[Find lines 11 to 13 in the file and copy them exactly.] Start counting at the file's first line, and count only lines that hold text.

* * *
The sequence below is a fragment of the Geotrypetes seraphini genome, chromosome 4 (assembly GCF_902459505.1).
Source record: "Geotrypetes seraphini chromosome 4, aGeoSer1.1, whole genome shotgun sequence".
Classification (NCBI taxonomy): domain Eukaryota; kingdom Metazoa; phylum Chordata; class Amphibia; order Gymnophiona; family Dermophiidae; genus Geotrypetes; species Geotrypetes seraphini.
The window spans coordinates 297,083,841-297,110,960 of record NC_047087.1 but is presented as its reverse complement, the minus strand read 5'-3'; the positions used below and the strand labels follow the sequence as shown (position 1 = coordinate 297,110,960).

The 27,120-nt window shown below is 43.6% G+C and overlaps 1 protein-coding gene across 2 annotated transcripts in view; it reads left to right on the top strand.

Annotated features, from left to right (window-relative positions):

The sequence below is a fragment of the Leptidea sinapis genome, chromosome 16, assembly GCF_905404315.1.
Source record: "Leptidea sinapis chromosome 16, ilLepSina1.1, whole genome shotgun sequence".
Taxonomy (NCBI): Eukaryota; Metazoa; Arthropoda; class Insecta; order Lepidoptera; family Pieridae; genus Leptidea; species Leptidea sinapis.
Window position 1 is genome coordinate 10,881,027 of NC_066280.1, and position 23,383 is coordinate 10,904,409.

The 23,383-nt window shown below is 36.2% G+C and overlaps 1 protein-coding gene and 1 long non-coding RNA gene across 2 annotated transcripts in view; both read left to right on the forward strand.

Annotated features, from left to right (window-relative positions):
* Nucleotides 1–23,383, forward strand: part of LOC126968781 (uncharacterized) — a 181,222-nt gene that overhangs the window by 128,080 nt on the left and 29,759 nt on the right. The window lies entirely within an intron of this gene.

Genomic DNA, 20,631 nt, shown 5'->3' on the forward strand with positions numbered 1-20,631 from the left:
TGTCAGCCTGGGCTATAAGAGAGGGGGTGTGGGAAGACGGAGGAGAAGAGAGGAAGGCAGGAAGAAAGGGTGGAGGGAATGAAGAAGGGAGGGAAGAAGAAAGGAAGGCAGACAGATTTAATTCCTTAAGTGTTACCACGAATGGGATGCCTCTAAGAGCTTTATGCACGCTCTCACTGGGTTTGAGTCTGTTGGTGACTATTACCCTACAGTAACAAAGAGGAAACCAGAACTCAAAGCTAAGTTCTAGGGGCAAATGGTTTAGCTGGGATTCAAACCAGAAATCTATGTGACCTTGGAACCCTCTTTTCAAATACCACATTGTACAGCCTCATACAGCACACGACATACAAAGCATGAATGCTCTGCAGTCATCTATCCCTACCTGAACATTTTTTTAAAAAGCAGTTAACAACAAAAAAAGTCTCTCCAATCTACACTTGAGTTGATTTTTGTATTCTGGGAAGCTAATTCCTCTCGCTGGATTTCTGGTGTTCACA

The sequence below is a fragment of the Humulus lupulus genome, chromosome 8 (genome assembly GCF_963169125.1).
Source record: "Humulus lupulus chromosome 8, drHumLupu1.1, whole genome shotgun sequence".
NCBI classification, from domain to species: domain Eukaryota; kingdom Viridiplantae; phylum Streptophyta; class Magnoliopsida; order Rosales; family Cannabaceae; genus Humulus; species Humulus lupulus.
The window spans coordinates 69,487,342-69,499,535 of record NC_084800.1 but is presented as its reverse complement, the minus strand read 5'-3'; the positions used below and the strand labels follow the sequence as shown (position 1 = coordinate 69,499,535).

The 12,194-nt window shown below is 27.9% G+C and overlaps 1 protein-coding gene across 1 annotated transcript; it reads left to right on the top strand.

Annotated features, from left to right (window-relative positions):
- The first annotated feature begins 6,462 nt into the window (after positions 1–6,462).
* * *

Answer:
The 23,383-nt window shown below is 36.2% G+C and overlaps 1 protein-coding gene and 1 long non-coding RNA gene across 2 annotated transcripts in view; both read left to right on the forward strand.

Annotated features, from left to right (window-relative positions):
* Nucleotides 1–23,383, forward strand: part of LOC126968781 (uncharacterized) — a 181,222-nt gene that overhangs the window by 128,080 nt on the left and 29,759 nt on the right. The window lies entirely within an intron of this gene.